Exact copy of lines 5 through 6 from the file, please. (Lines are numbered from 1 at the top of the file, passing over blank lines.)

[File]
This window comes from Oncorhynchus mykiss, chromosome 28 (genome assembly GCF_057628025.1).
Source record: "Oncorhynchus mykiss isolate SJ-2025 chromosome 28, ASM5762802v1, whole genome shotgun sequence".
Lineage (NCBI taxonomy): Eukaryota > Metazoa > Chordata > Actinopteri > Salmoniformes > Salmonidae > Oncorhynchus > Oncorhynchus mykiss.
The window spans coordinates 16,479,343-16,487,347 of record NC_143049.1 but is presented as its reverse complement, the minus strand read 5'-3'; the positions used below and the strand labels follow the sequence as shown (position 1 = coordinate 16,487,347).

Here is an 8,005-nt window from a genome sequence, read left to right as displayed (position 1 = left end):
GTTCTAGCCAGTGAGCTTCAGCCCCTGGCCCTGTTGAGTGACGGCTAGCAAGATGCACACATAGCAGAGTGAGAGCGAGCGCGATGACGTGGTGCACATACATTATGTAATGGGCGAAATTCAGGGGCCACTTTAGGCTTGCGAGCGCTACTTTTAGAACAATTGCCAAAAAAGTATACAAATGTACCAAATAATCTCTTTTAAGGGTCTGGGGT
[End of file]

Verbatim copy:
Here is an 8,005-nt window from a genome sequence, read left to right as displayed (position 1 = left end):
GTTCTAGCCAGTGAGCTTCAGCCCCTGGCCCTGTTGAGTGACGGCTAGCAAGATGCACACATAGCAGAGTGAGAGCGAGCGCGATGACGTGGTGCACATACATTATGTAATGGGCGAAATTCAGGGGCCACTTTAGGCTTGCGAGCGCTACTTTTAGAACAATTGCCAAAAAAGTATACAAATGTACCAAATAATCTCTTTTAAGGGTCTGGGGT